REDONDO BEACH, Calif., Aug. 21, 2006 (PRIMEZONE) -- A wind-aided fire spread test tunnel that could help the world's scientists better predict and understand wildfires has been refurbished and upgraded by Northrop Grumman (NYSE:NOC) to support advanced global environmental programs.

The tunnel is capable of simulating a wide variety of conditions that can affect the behavior of a fire and allows operators to vary the type of fuel, topography, and wind strength that affect fire propagation. Its highly controlled environment provides accurate and repeatable scientific data, enabling researchers to validate tests and analyze data for the benefit of the scientific community.

"Our tunnel allows us to develop quantitative values for how a fire will behave that will help to improve fire modeling," said Leo Andreoli, director, environmental systems, Northrop Grumman Space Technology. "The resulting data will be useful for firefighters on the ground, for weather forecasters and for scientists studying climate trends. Smoke from fires can travel hundreds or even thousands of miles, profoundly affecting the atmosphere, people, wildlife and plants."

The tunnel itself is one meter wide and five meters long (3.28 feet by 16.4 feet). A blower at one end pushes a uniform stream of low-turbulence air over a fuel bed, which looks like a set of vertically mounted toothpicks on the floor of the tunnel. The fuel is ignited via a propane igniter, which lights the first or upwind-most rows.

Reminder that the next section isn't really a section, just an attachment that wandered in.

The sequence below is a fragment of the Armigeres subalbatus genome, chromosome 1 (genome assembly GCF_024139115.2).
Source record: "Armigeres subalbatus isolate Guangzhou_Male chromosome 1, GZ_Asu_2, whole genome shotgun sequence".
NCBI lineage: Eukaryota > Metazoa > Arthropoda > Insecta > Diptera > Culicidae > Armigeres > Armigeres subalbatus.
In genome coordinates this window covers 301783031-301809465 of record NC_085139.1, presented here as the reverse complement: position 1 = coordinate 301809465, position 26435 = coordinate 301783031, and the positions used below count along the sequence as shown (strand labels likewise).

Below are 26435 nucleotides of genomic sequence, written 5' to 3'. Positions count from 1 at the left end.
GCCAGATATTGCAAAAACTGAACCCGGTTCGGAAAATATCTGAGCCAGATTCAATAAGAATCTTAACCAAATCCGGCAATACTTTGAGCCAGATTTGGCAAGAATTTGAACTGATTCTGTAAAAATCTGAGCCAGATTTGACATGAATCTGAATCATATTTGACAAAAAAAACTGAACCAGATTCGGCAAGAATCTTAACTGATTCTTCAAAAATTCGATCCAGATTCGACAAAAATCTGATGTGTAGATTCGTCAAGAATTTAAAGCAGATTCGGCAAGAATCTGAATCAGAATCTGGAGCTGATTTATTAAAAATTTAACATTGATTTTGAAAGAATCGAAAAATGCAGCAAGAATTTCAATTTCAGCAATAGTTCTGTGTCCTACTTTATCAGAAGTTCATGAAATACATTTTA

During a test burn, the edge of the tunnel's movable ceiling is positioned even with the front of the fire through the use of a video camera. Two sets of strategically placed thermocouples measure the temperature of the fire and how fast it spreads. One side of the tunnel features five large heat-resistant windows, and three meters (9.84 feet) above the end of the tunnel an exhaust hood releases hot gases. Two video cameras record every test burn.

Fuel beds can vary in thickness, size, height and moisture content and structures can also be simulated as part of a fuel bed. For example, a fuel tunnel test burn can mimic a Southern California chaparral-like fire using extremely dry wood. Nearly any condition can be tested -- the company's machine shop can replicate just about any fuel bed needed.

Future plans include expanding the scope of the tunnel's capabilities by making modifications that will allow for variable slopes, air moisture content and the addition of fire suppressants. The most unique feature of the tunnel is its movable ceiling, which allows buoyant fire-front gases to rise with minimum obstruction and maintains a controlled testing environment by managing the volume of heat and released gases generated during a test burn.

Originally used about 20 years ago to study shockwaves and fires from nuclear blasts, the tunnel was refurbished this year to support environmental systems, applications and government agencies such as the National Oceanic and Atmospheric Administration that would benefit from the tunnel's observable data and analysis.

In addition, the tunnel will be able to support programs such as the Global Environmental Observation System of Systems (GEOSS) to more effectively monitor forest and local fires and predict the effect of air quality on sensitive populations. GEOSS is a 10-year international plan to provide unprecedented access to and use of global Earth observation information to track, predict and address threats to the environment.

Northrop Grumman Corporation is a global defense company headquartered in Los Angeles, Calif. Northrop Grumman provides technologically advanced, innovative products, services and solutions in systems integration, defense electronics, information technology, advanced aircraft, shipbuilding and space technology. With more than 120,000 employees and operations in all 50 states and 25 countries, Northrop Grumman serves U.S. and international military, government and commercial customers.

  CONTACT:  Sally Koris
          Northrop Grumman Space Technology
          (310) 812-4721